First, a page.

I was far too intimidated to ever speak to Richard David Story at New York Magazine when we both worked there in the late 1980s. He sat at a desk just outside editor-in-chief Ed Kosner’s wood-paneled office; nearby were Peter Blauner and Nicholas Pileggi, writers who, like Story, ate the world whole. Story was Kosner’s managing editor, a big job in those pre-internet days when the weekly magazine — fat with news and gossip and the latest on everything — helped set the agenda for the city every Monday. He wore cowboy boots, often propped up on his desk, well worn and always polished.
Story, who died last week at 68, honed his craft in the days when magazines showed us the world. But first, an editor like Story had to hear about it. He was a magical connector, holding court at his favorite restaurant, Il Posto Accanto, owned and run by his great friends, Beatrice Tosti di Valminuta and her husband, Julio Pena, with his wife Jennifer Crandall and an ever-expanding circle of friends. Everybody was enchanted by him and everybody wanted to be part of the party, which was life with Story.
Born in Oklahoma City, he moved east to attend Williams College. Besides New York, he also worked at Vogue, InStyle, and USA Today, but he really made his mark when he became editor-in-chief of Departures in 2000, a post he held for almost 17 years. Shortly after he started, he asked if I would be a contributing editor. I asked him what he wanted me to do and he said: “I want you to find the person who grows the tiniest, most perfect roses, wherever they are in the world, that nobody knows about.” In other words, the challenge was on to sleuth out magical realms.
Great editors manifest miracles in one’s career, and Richard did that for me over and over again with his insatiable curiosity, his magnetic ability to make and connect friends all over the world, and his unerring eye for the authentic. After Richard Avedon gave me the gift of photographs he did in Paris in the 1950s, chromes that he found in his archive that had never even been cut and were still in their original paper envelopes, I thought, This is my story on the tiniest, most perfect roses. This is the treasure I can bring Richard for Departures, and he ran the story (seen below) in the March–April, 2005, issue, beautifully designed by the brilliant art director Bernard Scharf, and I had never been so proud.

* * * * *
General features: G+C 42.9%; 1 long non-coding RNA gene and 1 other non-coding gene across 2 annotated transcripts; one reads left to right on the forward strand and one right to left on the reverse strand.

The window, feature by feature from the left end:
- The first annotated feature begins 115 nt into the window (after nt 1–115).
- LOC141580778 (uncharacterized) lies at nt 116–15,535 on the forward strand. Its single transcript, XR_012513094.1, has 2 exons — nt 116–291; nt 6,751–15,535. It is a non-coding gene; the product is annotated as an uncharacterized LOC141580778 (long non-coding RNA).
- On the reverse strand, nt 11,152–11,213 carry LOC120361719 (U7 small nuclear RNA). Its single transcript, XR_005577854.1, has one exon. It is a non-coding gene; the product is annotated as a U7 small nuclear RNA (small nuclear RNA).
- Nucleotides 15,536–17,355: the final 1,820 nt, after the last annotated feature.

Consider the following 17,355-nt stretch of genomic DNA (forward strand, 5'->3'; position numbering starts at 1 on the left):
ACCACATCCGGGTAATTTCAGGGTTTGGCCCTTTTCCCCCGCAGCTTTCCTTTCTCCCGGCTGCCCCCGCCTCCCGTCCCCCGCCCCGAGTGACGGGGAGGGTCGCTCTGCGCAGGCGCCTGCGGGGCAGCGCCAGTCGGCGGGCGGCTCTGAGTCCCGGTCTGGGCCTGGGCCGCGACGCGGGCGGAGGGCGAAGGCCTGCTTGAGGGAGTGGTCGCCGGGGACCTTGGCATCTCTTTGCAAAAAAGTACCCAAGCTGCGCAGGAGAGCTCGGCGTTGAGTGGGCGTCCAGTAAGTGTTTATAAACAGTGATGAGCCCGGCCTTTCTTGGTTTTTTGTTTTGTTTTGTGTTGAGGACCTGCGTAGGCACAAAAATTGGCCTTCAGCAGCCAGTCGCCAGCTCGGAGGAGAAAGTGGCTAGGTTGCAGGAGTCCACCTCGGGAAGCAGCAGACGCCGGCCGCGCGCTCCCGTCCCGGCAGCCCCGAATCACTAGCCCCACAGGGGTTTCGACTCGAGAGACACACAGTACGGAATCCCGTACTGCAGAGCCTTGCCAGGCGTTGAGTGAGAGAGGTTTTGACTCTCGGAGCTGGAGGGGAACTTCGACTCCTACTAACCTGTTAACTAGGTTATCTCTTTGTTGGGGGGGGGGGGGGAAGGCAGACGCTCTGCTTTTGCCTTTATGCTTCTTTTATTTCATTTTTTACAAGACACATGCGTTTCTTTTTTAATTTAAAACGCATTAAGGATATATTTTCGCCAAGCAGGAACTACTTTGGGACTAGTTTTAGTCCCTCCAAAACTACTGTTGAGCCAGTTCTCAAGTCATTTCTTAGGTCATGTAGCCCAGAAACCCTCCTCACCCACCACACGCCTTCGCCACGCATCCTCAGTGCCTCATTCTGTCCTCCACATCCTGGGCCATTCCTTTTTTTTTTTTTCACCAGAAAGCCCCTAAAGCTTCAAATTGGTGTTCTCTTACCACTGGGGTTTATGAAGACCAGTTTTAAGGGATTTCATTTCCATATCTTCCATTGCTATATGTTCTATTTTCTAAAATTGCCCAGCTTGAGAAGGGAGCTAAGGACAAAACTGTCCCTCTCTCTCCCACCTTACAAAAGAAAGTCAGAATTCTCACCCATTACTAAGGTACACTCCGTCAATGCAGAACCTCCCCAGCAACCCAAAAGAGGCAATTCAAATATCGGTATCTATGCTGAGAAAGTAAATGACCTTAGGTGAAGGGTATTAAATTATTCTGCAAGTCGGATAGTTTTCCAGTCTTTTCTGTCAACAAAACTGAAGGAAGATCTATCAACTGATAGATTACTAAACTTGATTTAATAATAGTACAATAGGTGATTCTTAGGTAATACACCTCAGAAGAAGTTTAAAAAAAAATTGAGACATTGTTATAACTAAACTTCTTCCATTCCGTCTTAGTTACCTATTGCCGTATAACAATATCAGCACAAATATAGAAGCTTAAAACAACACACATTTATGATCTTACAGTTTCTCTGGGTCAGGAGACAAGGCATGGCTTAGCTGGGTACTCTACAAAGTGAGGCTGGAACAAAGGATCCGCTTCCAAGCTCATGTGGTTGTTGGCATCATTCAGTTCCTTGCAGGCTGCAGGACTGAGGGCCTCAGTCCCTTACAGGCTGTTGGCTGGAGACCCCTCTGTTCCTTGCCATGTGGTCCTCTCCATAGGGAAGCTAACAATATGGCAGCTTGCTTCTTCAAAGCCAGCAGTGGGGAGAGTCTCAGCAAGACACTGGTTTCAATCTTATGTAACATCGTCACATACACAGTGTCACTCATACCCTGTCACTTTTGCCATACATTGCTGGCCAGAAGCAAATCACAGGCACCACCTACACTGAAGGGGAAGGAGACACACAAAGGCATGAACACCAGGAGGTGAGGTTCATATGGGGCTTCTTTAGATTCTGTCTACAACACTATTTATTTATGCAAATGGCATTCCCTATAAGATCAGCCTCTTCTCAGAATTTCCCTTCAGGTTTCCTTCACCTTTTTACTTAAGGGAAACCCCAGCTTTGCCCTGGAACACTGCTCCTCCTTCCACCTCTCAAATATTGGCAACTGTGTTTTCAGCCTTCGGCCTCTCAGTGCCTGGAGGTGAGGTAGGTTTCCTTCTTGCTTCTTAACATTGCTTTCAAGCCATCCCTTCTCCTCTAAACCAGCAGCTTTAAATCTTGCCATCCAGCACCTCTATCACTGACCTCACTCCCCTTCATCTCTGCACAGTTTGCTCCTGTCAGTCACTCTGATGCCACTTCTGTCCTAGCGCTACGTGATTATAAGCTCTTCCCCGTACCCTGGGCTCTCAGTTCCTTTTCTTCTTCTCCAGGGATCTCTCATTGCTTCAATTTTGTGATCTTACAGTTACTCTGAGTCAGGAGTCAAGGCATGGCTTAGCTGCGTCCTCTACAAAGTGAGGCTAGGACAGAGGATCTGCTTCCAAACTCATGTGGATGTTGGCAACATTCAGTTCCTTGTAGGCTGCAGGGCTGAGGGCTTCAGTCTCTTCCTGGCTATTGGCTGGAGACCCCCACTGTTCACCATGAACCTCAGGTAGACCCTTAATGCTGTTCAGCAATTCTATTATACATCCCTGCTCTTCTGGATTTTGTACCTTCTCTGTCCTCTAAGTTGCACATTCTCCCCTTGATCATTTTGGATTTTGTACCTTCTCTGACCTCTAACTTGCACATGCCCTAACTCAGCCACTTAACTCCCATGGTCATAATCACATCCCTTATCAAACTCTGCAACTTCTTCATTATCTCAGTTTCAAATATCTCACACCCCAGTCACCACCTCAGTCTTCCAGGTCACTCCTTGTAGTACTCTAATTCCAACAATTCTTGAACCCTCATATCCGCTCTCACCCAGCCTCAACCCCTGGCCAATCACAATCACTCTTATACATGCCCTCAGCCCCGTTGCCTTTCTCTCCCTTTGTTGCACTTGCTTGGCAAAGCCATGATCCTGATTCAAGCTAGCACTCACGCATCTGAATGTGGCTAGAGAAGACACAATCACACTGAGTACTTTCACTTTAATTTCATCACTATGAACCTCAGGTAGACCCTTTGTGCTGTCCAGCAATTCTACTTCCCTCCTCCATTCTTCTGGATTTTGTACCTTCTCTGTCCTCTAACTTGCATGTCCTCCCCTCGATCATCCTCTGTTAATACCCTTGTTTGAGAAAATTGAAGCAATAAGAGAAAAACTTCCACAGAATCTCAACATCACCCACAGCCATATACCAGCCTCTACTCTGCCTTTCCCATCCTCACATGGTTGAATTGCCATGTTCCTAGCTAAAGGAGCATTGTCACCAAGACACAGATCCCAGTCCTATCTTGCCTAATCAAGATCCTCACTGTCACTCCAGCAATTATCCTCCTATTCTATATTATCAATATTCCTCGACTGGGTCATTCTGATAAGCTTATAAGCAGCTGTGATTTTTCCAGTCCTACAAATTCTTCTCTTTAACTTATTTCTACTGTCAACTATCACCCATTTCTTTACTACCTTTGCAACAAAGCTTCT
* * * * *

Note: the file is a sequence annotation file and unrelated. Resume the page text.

Many years after that conversation, Richard called me and said there was a story he wanted me to do on the island of Li Galli off the Amalfi coast, once owned by Nureyev, whose estate sold it to hotelier Giovanni Russo, who naturally had invited Richard and Jennifer to lunch there. Photographer Michael James O’Brien, and his husband, Zoltan Gerliczki, and I set off for Li Galli after staying at Le Sirenuse, the jewel of a small hotel in Positano, owned by two of Richard’s great friends, Antonio and Carla Sersale, who ran the hotel as if you were family friends. It was not lost on me that many years prior to that trip, I had gone to Positano, also staying at Le Sirenuse, when Antonio’s father, Franco, was still alive and he took us out on his boat and we circled the island of Li Galli. I remembered thinking how much I wanted to get onto the island and explore everything and find out what had enchanted everyone going back to Homer, who wrote about the Sirens singing to Odysseus from the island’s rocky shore. It was so mysterious and so filled with legend. I remember thinking on that boat ride that this was as close as I’d ever get, and I was lucky to get this far. How could I have known back then that I would meet the larger-than-life Richard David Story, who was to become one of my biggest mentors, and closest friends, someone with whom I shared a deep sense of humor, and who opened up the world for me in ways that enriched my life, and kept enriching it along with his beautiful soul mate, Jennifer Crandall, and his son, Zachary, up to the last minute of his life.